EARNINGS IN BRITISH REGIONS IN 1948

AuthorC. E. V. Leser1
DOIhttp://doi.org/10.1111/j.1467-9485.1954.tb00702.x
Date01 October 1954
Publication Date01 October 1954
EARNINGS
IN
BRITISH REGIONS
IN
1948
UNTIL
a few years ago, information on regional variation in earnings
within Great Britain was almost entirely lacking, but this important
deficiency in British statistics
is
now on the point
of
being remedied.
Some of the recent Inland Revenue Reports give data
on
Schedule
D
and
E
income classified by region. and although their interpretation
requires some
care,
they provide much valuable information. In
addition, the 1948 Census
of
Production reports. unlike their pre-
decessors, contain regional data on wages and salaries for a large
number
of
trades.
A third potential source
of
information on regional earnings is
provided by the Ministry of Labour Earnings and
Hours
of
Work
Enquiry, though, unfortunately, the Ministry of Labour has not
so
far seen
fit
to
publish any results on a regional basis. Miss Phyllis
Bane was. however, permitted to use regional results of the Earnings
Enquiry of October 1949
to
obtain estimates of regional incomes.
Some
of
these estimates, which, in addition to the Ministry
of
Labour
statistics, were based on the published sources mentioned above, have
been set out
by
her in a recent article.'
Since then, summaries have been published
of
the Census
of
Production reports for the years 1948 and 1949. providing, among
other things, information
on
earnings
in
each standard region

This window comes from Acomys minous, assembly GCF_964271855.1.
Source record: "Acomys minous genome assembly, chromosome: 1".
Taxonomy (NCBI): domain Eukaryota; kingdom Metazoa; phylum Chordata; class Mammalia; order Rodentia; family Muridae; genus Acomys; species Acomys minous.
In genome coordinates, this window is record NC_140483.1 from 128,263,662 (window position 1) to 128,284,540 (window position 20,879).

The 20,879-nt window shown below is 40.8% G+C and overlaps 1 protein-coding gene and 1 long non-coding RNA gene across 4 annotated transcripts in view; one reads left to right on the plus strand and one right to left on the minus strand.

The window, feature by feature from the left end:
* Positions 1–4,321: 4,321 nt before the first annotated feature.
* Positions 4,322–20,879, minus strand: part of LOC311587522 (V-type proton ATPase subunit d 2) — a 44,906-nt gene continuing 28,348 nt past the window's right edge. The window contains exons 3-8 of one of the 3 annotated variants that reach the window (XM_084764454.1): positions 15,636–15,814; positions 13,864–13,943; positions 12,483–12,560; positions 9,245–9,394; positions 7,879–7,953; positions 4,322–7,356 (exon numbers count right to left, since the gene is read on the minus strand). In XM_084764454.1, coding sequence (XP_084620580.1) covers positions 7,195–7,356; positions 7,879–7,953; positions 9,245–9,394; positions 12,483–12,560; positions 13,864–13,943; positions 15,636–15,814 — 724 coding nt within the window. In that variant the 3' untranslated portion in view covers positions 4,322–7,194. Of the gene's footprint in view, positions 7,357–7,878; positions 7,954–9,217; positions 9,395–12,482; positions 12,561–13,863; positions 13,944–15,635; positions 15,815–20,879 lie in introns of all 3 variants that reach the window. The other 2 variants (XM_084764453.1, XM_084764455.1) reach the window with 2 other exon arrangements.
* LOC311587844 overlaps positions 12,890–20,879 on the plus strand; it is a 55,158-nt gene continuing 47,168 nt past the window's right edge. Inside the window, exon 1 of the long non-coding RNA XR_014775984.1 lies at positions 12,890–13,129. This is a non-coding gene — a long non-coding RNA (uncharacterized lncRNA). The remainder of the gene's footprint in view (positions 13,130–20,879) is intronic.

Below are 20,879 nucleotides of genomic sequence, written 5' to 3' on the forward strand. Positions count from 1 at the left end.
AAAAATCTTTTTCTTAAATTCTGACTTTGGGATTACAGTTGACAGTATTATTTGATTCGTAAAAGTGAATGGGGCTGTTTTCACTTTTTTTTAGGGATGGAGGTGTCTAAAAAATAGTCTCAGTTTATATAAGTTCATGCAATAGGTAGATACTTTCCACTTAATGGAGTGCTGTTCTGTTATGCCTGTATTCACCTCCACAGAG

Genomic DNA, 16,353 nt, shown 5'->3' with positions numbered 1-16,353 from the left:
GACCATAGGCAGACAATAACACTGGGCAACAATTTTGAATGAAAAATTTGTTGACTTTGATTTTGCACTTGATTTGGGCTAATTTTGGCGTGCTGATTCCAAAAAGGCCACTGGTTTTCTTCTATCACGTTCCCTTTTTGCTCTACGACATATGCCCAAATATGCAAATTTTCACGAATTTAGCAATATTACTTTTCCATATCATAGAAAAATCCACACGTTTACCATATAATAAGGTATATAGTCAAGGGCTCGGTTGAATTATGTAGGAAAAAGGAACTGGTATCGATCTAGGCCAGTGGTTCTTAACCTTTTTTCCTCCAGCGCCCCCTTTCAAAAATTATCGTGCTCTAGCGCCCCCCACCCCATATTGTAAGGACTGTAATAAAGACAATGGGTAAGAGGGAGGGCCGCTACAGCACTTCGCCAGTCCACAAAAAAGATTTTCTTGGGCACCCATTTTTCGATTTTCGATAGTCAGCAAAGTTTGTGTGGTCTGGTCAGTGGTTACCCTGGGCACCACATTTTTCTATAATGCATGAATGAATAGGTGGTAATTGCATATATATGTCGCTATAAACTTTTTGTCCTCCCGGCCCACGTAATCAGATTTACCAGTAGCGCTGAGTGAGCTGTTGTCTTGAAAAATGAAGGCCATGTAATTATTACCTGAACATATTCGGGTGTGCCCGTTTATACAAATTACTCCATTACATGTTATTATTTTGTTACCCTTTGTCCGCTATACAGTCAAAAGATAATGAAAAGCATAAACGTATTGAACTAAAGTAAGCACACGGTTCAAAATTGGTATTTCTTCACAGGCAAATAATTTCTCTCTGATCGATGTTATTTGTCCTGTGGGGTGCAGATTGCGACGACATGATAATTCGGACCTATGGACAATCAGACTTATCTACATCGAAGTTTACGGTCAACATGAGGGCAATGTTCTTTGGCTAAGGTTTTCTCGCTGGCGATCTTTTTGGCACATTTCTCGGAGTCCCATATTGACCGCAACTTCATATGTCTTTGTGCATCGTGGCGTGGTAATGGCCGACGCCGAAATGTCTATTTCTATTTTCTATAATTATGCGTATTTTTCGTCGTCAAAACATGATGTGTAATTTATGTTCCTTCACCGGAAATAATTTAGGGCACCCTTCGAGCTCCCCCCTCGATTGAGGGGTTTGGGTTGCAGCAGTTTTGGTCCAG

for
all
manufacturing establishments covered by the Census (i.e. employing
more than ten workers on the average). Table
I
reproduces the figures
for 1948, converted into averages.
According
to
the
first
column of figures given, average earnings
in
manufacturing are highest
in
London and in the South
of
England.
followed by Wales; the Midlands and the East and North of England
also have earnings above the national average. Earnings are below
the average for Great Britain
in
the South West, even more
so
in
the
East and West Ridings. the North Midlands and the North West of
England. while Scotland has an earnings level below that
of
any region
of
England and Wales.
Of course, the economic mcaning
of
these average earnings figures
is very limited. What we are chiefly interested
in
is either the regional
income
in
relation
to
the tot31 population of the region, indicating
Phyllis Deane. Regional Variations in United Kingdom Incomes
from
Employment.
1948
'.
Journal
of
the
Royal Statistical Society,
Series
A.
268
Vol.
116, 1953,
pp.
123-39.

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